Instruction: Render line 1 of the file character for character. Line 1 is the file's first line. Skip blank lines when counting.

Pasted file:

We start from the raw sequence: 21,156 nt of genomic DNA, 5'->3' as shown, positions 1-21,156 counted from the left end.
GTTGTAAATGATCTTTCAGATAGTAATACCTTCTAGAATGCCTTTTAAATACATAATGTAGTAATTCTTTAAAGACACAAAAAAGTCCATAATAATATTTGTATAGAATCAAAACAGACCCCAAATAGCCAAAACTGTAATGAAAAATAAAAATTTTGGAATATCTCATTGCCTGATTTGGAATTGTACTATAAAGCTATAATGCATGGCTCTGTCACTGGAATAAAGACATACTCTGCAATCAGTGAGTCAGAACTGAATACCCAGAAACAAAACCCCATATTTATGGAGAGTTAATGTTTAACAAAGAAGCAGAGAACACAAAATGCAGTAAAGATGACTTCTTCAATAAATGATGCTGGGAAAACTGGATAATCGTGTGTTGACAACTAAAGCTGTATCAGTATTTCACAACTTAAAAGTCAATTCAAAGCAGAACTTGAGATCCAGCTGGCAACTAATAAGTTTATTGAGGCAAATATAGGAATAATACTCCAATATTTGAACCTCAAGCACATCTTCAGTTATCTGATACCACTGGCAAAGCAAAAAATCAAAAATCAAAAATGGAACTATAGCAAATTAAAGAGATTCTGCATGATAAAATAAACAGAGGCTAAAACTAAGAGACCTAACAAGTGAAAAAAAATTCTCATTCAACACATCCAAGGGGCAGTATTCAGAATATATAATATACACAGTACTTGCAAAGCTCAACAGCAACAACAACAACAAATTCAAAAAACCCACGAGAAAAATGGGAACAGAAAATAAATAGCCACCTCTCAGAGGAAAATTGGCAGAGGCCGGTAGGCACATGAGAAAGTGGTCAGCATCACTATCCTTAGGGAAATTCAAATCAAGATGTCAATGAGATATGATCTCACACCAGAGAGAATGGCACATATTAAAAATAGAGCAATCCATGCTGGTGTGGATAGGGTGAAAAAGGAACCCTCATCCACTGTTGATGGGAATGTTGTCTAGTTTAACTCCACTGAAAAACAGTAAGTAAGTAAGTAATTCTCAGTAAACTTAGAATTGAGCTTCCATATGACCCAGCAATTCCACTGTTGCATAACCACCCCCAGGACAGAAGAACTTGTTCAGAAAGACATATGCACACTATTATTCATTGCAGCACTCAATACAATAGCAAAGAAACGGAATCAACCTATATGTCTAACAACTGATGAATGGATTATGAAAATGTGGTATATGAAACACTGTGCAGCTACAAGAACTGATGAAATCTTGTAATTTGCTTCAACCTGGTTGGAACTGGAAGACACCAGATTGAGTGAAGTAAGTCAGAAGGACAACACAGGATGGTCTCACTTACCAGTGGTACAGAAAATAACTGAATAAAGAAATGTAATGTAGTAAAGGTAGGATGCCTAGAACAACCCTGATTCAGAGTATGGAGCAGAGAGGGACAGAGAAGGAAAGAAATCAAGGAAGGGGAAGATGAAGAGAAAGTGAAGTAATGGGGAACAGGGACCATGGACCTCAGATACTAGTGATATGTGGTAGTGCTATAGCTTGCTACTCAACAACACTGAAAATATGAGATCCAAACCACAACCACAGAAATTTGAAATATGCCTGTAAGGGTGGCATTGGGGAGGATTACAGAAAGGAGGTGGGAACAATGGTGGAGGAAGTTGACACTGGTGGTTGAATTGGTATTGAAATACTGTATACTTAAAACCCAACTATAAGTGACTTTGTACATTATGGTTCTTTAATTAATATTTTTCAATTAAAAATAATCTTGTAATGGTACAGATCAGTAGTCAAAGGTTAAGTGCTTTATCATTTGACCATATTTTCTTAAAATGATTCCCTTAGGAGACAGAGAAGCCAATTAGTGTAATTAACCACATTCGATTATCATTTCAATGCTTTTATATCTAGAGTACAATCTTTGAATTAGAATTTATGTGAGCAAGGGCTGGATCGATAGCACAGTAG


We start from the raw sequence: 21,156 nt of genomic DNA, 5'->3' as shown, positions 1-21,156 counted from the left end.